Objective: To identify which quality indicators (QI) predict patient satisfaction.
Methods: A cross-sectional design using a validated tool was administered using a Web-based platform. Parents (n = 405) who experienced a life-limiting fetal diagnosis and opted to continue their pregnancy provided feedback on 37 QI and satisfaction with prenatal care. Descriptive analyses and logistic regression identified relationships among variables.
Results: Parental satisfaction with care was 75.6%. Statistically significant differences in mean scores were reported with satisfied patients reporting higher agreement with quality indicators. Parents who were satisfied with their care had 1.9 times the odds of reporting that consistent care was provided (CI: 1.4-2.4, p < 0.01), 1.8 times the odds of reporting compassionate care (CI: 1.4-2.5, p < 0.01) and 1.8 times the odds that they received help to cope with their emotions (CI: 1.4-2.3, p < 0.01). The model correctly predicted parent satisfaction 92% of the time.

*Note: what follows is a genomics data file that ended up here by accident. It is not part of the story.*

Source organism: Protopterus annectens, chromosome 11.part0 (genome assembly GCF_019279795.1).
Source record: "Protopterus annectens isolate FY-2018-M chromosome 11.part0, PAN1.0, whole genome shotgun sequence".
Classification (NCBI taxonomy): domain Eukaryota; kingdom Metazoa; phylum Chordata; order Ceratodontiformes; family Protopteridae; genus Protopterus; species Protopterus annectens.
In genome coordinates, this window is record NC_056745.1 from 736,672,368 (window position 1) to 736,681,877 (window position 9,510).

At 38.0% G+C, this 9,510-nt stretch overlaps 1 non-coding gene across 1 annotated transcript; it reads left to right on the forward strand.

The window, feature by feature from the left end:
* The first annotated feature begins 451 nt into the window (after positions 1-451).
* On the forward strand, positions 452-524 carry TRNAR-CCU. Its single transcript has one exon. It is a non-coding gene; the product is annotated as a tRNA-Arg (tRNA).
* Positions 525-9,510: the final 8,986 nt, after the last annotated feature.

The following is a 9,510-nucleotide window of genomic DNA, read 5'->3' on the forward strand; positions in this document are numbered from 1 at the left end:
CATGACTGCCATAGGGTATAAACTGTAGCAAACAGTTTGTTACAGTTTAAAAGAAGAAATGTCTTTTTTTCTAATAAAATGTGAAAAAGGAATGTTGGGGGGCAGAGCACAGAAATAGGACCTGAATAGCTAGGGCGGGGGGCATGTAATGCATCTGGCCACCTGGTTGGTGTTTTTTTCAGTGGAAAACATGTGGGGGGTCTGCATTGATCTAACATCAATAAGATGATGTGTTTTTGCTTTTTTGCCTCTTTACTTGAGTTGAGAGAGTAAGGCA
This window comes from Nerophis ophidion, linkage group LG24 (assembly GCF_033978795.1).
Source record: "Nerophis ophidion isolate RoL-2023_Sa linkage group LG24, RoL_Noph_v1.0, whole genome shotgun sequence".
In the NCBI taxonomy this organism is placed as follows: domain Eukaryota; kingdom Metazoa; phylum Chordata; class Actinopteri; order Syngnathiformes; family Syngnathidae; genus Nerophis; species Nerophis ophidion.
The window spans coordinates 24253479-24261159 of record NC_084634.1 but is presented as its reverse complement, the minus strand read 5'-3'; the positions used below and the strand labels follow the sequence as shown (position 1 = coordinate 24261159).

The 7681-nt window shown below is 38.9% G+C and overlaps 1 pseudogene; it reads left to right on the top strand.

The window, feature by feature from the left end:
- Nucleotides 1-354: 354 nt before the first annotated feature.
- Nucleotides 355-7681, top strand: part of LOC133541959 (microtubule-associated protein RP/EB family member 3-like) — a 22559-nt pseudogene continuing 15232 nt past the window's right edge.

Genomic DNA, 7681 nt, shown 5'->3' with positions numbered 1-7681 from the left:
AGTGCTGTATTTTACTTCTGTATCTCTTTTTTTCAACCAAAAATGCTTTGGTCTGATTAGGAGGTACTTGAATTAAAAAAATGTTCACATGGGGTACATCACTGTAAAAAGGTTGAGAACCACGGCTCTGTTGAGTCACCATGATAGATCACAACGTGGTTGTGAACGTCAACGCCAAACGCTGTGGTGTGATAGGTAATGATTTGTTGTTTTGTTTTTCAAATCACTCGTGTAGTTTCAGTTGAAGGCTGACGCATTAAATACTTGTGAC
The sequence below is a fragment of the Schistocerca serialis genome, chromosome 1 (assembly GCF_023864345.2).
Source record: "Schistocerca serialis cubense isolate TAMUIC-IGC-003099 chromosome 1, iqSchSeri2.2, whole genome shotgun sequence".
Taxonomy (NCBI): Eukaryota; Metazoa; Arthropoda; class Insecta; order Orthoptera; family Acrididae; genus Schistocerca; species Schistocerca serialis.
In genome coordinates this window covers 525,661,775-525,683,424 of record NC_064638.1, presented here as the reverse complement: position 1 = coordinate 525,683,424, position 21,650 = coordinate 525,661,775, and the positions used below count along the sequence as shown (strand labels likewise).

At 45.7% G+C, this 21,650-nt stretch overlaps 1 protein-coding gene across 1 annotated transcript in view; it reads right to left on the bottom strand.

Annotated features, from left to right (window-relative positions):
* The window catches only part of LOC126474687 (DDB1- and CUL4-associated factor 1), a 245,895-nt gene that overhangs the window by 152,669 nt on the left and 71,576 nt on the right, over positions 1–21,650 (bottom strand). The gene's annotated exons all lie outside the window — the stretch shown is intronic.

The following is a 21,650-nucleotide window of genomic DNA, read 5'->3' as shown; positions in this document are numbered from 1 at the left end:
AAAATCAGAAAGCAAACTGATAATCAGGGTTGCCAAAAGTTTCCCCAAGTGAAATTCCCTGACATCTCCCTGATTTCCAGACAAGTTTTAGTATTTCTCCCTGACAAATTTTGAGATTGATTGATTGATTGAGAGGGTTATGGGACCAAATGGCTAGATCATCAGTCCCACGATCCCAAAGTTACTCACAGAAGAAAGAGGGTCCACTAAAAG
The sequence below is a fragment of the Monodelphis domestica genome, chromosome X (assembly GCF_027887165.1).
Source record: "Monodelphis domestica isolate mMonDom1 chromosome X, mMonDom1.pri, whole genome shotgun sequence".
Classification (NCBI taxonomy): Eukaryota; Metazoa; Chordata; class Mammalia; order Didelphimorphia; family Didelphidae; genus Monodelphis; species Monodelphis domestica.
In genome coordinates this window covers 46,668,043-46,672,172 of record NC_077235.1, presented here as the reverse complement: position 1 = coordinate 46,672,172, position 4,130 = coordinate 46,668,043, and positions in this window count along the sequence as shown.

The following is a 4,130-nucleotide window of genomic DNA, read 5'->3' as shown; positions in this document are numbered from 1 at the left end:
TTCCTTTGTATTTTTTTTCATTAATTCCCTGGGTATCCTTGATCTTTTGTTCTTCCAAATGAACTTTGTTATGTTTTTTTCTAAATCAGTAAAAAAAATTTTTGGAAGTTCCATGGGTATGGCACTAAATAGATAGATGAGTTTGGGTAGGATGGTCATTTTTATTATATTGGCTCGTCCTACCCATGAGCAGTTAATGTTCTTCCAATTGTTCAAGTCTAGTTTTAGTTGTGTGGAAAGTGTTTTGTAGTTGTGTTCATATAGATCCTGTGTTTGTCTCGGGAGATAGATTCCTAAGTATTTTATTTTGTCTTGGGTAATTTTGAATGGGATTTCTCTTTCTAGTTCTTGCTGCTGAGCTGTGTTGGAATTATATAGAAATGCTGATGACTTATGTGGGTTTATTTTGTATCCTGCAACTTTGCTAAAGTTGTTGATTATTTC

Conclusion: Provision of consistent prenatal care is an important quality indicator for this population of parents. The odds of securing satisfied parents increase when families are treated with compassion and given resources to help them cope with the emotionally devastating experiences associated with a life-limiting fetal diagnosis.
Keywords: Parental satisfaction; patient reported outcomes; perinatal palliative care; quality of health care.